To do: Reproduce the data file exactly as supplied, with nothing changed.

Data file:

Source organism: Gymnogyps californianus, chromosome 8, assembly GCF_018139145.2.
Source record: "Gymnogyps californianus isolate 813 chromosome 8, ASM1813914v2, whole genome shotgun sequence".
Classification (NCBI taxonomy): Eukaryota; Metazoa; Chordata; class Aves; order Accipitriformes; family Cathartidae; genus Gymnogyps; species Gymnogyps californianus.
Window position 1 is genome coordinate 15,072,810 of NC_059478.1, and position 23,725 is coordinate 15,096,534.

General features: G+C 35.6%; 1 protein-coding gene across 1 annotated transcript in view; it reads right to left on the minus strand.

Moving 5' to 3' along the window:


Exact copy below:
Source organism: Gymnogyps californianus, chromosome 8, assembly GCF_018139145.2.
Source record: "Gymnogyps californianus isolate 813 chromosome 8, ASM1813914v2, whole genome shotgun sequence".
Classification (NCBI taxonomy): Eukaryota; Metazoa; Chordata; class Aves; order Accipitriformes; family Cathartidae; genus Gymnogyps; species Gymnogyps californianus.
Window position 1 is genome coordinate 15,072,810 of NC_059478.1, and position 23,725 is coordinate 15,096,534.

General features: G+C 35.6%; 1 protein-coding gene across 1 annotated transcript in view; it reads right to left on the minus strand.

Moving 5' to 3' along the window: